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The hidden meaning of Christmas

The hidden meaning of Christmas
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Christmas is many people’s favourite holiday, yet most don’t know exactly why we celebrate the way we do. So many of our Christmas symbols have origins in pagan or other religious traditions; so many of the foods we eat (or have heard of but haven’t actually tried) and the customs we follow have surprising histories as well. Read on to find out the history of favourite Christmas traditions, as well as unexpected Christmas info every holiday enthusiast should know.

Does the Bible state when Jesus was born?

Does the Bible state when Jesus was born?
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The Bible does not actually state when Jesus was born. The Gospels leave specific dates and even seasonal references to Jesus’s birth out, but mention shepherds tending their flocks when Jesus was born. This leads some to believe that he was more likely an Aries (spring) than a Capricorn (winter) baby, as spring is the season when lambs tend to be born. Another Christmas story not in the Bible: that Jesus was visited by three kings. In the original writing, the wise men, or magi, came to see him some time after he was born, but a number or names aren’t specified. The number three probably came from the fact that there were three gifts given: gold, frankincense and myrrh.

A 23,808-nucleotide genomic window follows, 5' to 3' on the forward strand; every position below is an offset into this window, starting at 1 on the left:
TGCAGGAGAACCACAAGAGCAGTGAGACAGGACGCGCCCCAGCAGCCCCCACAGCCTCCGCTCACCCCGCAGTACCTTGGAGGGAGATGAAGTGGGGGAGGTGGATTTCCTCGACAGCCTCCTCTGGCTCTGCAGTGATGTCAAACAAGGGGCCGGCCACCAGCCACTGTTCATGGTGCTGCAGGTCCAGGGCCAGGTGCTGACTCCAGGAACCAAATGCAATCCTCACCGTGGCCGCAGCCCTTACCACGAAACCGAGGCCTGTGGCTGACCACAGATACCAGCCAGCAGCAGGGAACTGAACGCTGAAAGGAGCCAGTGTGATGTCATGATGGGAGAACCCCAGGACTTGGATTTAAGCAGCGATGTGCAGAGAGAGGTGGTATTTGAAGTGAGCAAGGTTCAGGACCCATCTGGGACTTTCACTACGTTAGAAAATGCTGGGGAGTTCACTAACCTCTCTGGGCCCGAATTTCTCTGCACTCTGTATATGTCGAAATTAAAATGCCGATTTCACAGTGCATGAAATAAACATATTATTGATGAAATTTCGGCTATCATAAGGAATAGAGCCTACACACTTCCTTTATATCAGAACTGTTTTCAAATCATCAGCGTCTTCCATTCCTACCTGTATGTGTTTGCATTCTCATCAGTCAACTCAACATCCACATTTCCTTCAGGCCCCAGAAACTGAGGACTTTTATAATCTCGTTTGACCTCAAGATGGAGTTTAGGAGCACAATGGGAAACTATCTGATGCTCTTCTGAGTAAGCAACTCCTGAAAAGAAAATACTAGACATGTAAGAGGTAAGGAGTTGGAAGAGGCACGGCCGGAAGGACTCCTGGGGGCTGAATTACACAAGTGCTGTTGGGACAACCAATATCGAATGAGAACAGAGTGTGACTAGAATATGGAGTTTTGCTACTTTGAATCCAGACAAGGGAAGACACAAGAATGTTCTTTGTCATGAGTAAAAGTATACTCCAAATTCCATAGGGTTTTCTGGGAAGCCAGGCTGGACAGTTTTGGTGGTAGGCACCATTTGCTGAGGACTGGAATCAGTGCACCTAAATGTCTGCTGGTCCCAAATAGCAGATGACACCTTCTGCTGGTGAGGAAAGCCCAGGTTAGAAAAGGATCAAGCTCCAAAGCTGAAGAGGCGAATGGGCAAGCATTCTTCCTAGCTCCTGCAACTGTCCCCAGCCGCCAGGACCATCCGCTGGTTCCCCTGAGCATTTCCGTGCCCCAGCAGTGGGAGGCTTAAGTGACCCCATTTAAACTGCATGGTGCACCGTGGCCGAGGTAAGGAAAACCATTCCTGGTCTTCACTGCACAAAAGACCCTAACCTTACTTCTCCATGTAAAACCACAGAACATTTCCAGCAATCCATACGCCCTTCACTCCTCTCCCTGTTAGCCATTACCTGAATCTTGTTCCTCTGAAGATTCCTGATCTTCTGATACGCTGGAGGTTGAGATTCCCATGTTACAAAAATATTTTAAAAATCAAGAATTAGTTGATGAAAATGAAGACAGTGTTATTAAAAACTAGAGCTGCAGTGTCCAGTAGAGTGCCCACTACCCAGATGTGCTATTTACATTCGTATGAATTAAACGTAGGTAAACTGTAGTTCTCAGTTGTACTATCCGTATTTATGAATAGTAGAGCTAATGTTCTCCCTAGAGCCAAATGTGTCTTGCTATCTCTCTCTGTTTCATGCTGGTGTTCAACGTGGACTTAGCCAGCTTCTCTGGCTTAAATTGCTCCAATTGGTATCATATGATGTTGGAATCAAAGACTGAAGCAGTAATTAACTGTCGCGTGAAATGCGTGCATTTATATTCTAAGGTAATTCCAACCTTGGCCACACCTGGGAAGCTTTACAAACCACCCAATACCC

Why we celebrate Christmas on December 25 then?

Why we celebrate Christmas on December 25 then?
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With no date specified in the Bible, Christians debated the topic of Jesus’s birth date for years. They first thought it was January 6, because April 6 was assumed to be the day Jesus died, and there was a corresponding belief that prophets died on the same day as their conception. But by the fourth century, they changed their minds to December 25. Some sources say this new date was purposely chosen to draw attention away from a pagan winter solstice ritual that fell on the same day. Others say that’s not true. All we know for sure is that regardless of the reason why, that date stuck.

Did Christmas dinner used to be illegal?

Did Christmas dinner used to be illegal?
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Yes, it used to be illegal to have Christmas dinner! Talk about a war on Christmas – the Puritans in England and the United States in the 17th century were not fans of the jolly celebration the holiday had started to become. They believed Christmas was frivolous, so they cancelled it, literally: According to the United Kingdom’s official site Historical England, no one was allowed to go to a special church service or even prepare a holiday feast during this period. In the United States, the pilgrims set up the same rules. A 1659 law from the Massachusetts Bay Colony states, “whosoever shall be found observing any such day as Christmas or the like, either by forbearing of labour, feasting, or any other way…every person so offending shall pay of every such offense five shillings.”

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Who’s idea was it to put up Christmas trees?

Who’s idea was it to put up Christmas trees?
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Luckily those laws didn’t last forever, and people went on their merry way decorating for Christmas. But Christmas trees didn’t make their way into homes until the 19th century, when Queen Victoria’s German husband, Prince Albert, suggested they have one in Buckingham Palace. Although evergreens had been used for winter solstice celebrations since Roman times, German Christians are said to be the first to use them for Christmas decorations, in the 15th century, says History.com. But when the British people saw a drawing of the beloved royals’ Christmas celebration in the Illustrated London News in 1848, according to the BBC, they decided to adopt the German custom as well.